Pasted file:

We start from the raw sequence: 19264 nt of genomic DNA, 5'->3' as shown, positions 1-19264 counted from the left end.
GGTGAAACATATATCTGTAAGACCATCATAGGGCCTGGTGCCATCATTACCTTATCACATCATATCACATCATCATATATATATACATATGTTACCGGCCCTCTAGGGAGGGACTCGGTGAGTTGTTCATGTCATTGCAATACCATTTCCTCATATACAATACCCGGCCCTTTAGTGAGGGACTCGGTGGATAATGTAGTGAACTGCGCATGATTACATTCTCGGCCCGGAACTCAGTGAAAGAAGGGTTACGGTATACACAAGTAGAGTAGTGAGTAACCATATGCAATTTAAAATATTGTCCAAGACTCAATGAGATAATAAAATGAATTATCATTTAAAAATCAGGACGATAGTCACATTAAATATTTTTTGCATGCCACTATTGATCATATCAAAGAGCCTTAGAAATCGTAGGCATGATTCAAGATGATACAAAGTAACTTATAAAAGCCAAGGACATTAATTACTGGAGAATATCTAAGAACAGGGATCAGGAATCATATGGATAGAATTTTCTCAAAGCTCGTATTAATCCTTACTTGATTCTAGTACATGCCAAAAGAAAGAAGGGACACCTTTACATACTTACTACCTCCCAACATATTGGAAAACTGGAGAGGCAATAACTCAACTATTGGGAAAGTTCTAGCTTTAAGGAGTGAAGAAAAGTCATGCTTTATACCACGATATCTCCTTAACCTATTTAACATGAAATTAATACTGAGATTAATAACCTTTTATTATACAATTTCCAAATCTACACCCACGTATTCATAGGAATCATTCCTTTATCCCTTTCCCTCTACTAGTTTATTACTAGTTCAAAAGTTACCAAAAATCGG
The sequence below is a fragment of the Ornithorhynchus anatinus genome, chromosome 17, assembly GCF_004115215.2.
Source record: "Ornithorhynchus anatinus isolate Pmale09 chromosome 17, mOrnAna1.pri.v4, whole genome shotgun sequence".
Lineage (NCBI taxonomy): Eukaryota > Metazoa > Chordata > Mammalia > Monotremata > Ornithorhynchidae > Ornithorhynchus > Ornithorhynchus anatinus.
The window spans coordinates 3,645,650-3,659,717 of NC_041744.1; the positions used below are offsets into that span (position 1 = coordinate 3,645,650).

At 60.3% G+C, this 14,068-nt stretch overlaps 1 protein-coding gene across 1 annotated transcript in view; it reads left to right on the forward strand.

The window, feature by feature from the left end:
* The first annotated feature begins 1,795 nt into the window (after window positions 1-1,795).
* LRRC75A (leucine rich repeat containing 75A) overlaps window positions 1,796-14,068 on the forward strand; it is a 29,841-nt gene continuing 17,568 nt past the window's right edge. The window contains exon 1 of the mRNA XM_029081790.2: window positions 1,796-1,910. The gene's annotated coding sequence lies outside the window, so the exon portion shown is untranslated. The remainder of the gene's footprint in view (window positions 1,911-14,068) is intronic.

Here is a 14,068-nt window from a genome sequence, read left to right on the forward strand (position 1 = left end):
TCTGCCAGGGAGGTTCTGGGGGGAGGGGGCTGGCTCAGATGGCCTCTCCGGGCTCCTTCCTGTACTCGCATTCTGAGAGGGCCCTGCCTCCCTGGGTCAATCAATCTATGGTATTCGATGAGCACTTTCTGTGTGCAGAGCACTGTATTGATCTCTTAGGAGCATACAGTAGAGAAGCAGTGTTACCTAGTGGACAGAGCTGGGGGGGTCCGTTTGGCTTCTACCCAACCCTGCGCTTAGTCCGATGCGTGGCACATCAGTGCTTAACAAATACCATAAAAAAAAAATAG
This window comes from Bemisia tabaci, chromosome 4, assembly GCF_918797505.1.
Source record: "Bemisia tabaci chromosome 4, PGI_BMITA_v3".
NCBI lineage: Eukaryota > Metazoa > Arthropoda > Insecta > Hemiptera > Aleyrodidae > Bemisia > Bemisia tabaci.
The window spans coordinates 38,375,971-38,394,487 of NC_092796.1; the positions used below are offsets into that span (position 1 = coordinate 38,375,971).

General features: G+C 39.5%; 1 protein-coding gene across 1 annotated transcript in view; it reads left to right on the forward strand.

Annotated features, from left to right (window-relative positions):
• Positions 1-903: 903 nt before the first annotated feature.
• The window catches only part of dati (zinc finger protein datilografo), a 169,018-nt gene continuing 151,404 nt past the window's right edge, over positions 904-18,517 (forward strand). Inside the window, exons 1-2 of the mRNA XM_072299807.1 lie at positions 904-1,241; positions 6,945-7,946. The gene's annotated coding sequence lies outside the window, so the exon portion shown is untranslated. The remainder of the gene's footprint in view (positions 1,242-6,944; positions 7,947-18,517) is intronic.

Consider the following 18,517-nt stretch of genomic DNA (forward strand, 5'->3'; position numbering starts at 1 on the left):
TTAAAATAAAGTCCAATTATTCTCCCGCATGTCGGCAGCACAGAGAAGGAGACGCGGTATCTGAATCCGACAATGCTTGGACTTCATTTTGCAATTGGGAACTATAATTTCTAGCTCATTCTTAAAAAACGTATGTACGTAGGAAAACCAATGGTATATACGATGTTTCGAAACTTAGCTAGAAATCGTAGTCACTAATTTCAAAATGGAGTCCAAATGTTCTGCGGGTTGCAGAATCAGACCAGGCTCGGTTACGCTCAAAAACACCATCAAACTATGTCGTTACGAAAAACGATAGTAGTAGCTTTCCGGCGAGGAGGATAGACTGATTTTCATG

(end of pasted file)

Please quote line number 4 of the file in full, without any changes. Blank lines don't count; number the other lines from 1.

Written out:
Source record: "Ornithorhynchus anatinus isolate Pmale09 chromosome 17, mOrnAna1.pri.v4, whole genome shotgun sequence".